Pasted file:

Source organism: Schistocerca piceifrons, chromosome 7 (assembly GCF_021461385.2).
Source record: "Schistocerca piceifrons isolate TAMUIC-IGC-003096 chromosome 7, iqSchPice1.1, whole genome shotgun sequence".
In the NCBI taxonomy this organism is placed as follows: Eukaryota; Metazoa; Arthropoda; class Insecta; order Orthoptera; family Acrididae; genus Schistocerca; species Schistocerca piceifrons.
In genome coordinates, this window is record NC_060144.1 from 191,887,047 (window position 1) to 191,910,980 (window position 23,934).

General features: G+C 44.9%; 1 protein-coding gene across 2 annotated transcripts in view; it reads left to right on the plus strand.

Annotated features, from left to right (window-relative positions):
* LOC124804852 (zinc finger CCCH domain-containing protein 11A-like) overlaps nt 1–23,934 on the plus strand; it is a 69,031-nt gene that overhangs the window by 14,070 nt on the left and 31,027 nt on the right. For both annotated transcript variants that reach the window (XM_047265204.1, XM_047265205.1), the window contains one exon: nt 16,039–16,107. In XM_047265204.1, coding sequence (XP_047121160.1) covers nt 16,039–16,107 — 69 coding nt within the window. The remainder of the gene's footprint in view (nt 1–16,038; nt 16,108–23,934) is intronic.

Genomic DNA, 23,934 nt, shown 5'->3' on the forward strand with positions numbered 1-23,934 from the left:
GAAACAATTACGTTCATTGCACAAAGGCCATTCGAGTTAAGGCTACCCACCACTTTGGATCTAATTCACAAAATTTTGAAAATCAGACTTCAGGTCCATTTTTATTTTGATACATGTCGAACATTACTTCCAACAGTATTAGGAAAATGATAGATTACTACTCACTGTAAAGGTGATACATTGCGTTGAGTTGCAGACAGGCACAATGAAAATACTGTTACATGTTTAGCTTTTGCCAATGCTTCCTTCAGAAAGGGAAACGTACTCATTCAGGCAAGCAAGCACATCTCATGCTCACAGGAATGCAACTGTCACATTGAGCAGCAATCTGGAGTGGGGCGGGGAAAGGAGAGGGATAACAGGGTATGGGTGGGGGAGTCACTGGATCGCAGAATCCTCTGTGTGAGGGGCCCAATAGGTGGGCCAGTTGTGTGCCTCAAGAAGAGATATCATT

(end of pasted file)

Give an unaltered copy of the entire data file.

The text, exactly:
Source organism: Schistocerca piceifrons, chromosome 7 (assembly GCF_021461385.2).
Source record: "Schistocerca piceifrons isolate TAMUIC-IGC-003096 chromosome 7, iqSchPice1.1, whole genome shotgun sequence".
In the NCBI taxonomy this organism is placed as follows: Eukaryota; Metazoa; Arthropoda; class Insecta; order Orthoptera; family Acrididae; genus Schistocerca; species Schistocerca piceifrons.
In genome coordinates, this window is record NC_060144.1 from 191,887,047 (window position 1) to 191,910,980 (window position 23,934).

General features: G+C 44.9%; 1 protein-coding gene across 2 annotated transcripts in view; it reads left to right on the plus strand.

Annotated features, from left to right (window-relative positions):
* LOC124804852 (zinc finger CCCH domain-containing protein 11A-like) overlaps nt 1–23,934 on the plus strand; it is a 69,031-nt gene that overhangs the window by 14,070 nt on the left and 31,027 nt on the right. For both annotated transcript variants that reach the window (XM_047265204.1, XM_047265205.1), the window contains one exon: nt 16,039–16,107. In XM_047265204.1, coding sequence (XP_047121160.1) covers nt 16,039–16,107 — 69 coding nt within the window. The remainder of the gene's footprint in view (nt 1–16,038; nt 16,108–23,934) is intronic.

Genomic DNA, 23,934 nt, shown 5'->3' on the forward strand with positions numbered 1-23,934 from the left:
GAAACAATTACGTTCATTGCACAAAGGCCATTCGAGTTAAGGCTACCCACCACTTTGGATCTAATTCACAAAATTTTGAAAATCAGACTTCAGGTCCATTTTTATTTTGATACATGTCGAACATTACTTCCAACAGTATTAGGAAAATGATAGATTACTACTCACTGTAAAGGTGATACATTGCGTTGAGTTGCAGACAGGCACAATGAAAATACTGTTACATGTTTAGCTTTTGCCAATGCTTCCTTCAGAAAGGGAAACGTACTCATTCAGGCAAGCAAGCACATCTCATGCTCACAGGAATGCAACTGTCACATTGAGCAGCAATCTGGAGTGGGGCGGGGAAAGGAGAGGGATAACAGGGTATGGGTGGGGGAGTCACTGGATCGCAGAATCCTCTGTGTGAGGGGCCCAATAGGTGGGCCAGTTGTGTGCCTCAAGAAGAGATATCATT